Netflix Australia has released its content catalogue and pricing a day out from its March 24 launch, after the details were leaked on reddit on Sunday. On Monday morning, the leaked pricing details were confirmed via a Netflix press release emailed to Mashable.
The company has been smart in its move to the land Down Under by looking the other way with regards to Australians using VPN workarounds to access the U.S. version, therefore creating mass hype for a product before a local edition was even close to launch. Now, in another smart marketing ploy, Netflix Australia has undercut all its local competition in price for its standard subscription.
The cheapest monthly fee in the tiered-subscription model is the standard definition, single stream plan for a measly A$8.99, while the HD, double-stream plan is A$11.99 and a 4K ultra-high def package, which allows for four streams, goes for A$14.99. Competitor product Stan serves all definition models for A$10, with Presto available in standard definition for A$9.99 and Quickflix also sitting at A$9.99.
The leaked pricing.
It is likely, given the recent price drops from local players, that there will be further price point shifting in the near future. To push strongly into the Australian market, Netflix will also offer consumers a month’s free subscription trial (a deal also available on Stan and Presto).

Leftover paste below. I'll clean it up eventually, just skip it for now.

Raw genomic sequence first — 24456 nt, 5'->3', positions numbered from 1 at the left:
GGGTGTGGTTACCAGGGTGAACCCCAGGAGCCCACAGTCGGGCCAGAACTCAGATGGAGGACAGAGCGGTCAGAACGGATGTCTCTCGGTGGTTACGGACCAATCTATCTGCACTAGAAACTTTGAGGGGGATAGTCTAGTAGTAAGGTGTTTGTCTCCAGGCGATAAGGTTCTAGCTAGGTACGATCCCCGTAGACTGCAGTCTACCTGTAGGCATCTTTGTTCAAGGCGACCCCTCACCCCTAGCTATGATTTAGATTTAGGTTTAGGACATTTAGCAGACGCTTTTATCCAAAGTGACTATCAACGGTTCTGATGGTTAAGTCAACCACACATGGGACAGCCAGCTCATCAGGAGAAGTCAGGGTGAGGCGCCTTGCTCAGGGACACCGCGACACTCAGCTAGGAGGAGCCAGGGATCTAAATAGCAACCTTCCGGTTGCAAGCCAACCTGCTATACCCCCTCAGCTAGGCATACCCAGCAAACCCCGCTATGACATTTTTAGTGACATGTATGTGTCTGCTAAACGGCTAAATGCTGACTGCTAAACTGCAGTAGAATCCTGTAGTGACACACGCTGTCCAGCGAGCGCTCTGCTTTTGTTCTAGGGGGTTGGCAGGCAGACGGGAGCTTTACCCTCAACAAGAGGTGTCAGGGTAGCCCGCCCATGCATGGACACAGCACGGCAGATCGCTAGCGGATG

The company is launching locally with a stable of programs such as Netflix originals Orange is the New Black and House of Cards, which will be the main draw cards for Australian consumers. There will be no penalty for living on the other side of the world, with Netflix confirming that both shows will be available at the same time in Australia as in the U.S.
The company has previously been coy regarding the local release of Orange is the New Black, with the rights in Australia thought to be tied up with pay television company Foxtel.
Netflix has content deals with a range of production companies to bulk up its local catalogue such as BBC, FOX, NBC Universal, Village Roadshow Entertainment, Australian Broadcast Corporation, Walt Disney and Warner Bros.
Pricing in the U.S. is very similar to the Aussie offering — with standard definition streaming offered for U.S. $7.99, HD two-stream for U.S. $8.99 and the family model for U.S. $11.99.
Data limits won’t be a problem for Aussie consumers of Internet service providers Optus or iiNet, with both companies previously confirming that they would allow un-metered Netflix watching.